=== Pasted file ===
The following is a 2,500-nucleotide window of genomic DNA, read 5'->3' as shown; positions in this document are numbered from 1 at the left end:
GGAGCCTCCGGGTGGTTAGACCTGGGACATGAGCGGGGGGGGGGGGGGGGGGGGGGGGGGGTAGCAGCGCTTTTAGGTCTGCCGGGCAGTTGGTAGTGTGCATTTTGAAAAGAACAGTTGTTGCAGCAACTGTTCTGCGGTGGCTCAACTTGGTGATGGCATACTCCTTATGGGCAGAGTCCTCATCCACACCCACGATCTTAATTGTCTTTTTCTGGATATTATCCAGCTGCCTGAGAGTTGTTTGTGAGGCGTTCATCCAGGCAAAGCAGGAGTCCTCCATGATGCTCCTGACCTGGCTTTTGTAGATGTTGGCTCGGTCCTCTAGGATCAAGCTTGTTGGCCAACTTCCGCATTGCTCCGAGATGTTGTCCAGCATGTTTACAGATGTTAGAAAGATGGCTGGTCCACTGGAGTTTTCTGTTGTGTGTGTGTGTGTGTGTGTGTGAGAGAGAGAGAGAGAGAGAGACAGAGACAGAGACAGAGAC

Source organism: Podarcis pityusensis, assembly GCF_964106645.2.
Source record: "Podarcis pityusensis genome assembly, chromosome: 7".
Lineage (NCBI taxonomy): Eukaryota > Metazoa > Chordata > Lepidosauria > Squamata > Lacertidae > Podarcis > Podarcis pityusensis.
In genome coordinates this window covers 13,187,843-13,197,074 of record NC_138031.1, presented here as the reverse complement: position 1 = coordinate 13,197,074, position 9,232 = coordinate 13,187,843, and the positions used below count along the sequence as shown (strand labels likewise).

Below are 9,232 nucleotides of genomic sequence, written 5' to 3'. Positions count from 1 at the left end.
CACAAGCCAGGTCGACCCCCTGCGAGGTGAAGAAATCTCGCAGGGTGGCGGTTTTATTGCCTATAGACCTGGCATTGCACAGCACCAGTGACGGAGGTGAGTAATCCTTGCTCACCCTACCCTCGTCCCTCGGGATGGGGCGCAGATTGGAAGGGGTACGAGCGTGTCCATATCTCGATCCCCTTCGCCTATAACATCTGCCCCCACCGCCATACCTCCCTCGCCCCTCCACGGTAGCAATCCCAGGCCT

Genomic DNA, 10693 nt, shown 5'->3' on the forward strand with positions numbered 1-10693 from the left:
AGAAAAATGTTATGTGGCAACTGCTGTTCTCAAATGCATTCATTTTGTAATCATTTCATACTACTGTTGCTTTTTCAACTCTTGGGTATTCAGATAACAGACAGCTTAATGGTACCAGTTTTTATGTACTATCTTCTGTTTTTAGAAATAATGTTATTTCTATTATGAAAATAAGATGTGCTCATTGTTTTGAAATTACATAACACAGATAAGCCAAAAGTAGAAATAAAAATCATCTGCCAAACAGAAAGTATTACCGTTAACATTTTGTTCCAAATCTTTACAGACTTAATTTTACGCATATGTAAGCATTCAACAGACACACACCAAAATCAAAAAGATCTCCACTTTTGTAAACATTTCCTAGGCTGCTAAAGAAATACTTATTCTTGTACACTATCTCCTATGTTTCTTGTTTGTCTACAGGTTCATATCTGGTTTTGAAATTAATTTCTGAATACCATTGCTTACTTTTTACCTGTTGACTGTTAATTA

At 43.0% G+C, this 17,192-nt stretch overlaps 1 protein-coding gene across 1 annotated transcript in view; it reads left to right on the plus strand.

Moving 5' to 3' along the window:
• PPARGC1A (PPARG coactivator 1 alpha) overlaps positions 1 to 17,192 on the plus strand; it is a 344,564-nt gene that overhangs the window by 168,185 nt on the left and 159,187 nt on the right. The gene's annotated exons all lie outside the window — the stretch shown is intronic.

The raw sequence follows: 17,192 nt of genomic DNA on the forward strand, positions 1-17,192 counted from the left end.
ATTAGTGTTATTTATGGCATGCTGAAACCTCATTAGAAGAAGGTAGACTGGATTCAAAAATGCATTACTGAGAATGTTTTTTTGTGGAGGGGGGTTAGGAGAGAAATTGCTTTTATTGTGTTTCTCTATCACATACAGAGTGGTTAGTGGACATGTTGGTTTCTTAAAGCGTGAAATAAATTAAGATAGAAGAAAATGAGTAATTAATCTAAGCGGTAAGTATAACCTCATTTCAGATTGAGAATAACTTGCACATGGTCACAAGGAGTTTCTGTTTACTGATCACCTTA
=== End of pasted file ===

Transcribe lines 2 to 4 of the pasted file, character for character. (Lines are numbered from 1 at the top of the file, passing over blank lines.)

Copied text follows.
GGAGCCTCCGGGTGGTTAGACCTGGGACATGAGCGGGGGGGGGGGGGGGGGGGGGGGGGGGTAGCAGCGCTTTTAGGTCTGCCGGGCAGTTGGTAGTGTGCATTTTGAAAAGAACAGTTGTTGCAGCAACTGTTCTGCGGTGGCTCAACTTGGTGATGGCATACTCCTTATGGGCAGAGTCCTCATCCACACCCACGATCTTAATTGTCTTTTTCTGGATATTATCCAGCTGCCTGAGAGTTGTTTGTGAGGCGTTCATCCAGGCAAAGCAGGAGTCCTCCATGATGCTCCTGACCTGGCTTTTGTAGATGTTGGCTCGGTCCTCTAGGATCAAGCTTGTTGGCCAACTTCCGCATTGCTCCGAGATGTTGTCCAGCATGTTTACAGATGTTAGAAAGATGGCTGGTCCACTGGAGTTTTCTGTTGTGTGTGTGTGTGTGTGTGTGTGAGAGAGAGAGAGAGAGAGAGACAGAGACAGAGACAGAGAC

Source organism: Podarcis pityusensis, assembly GCF_964106645.2.
Source record: "Podarcis pityusensis genome assembly, chromosome: 7".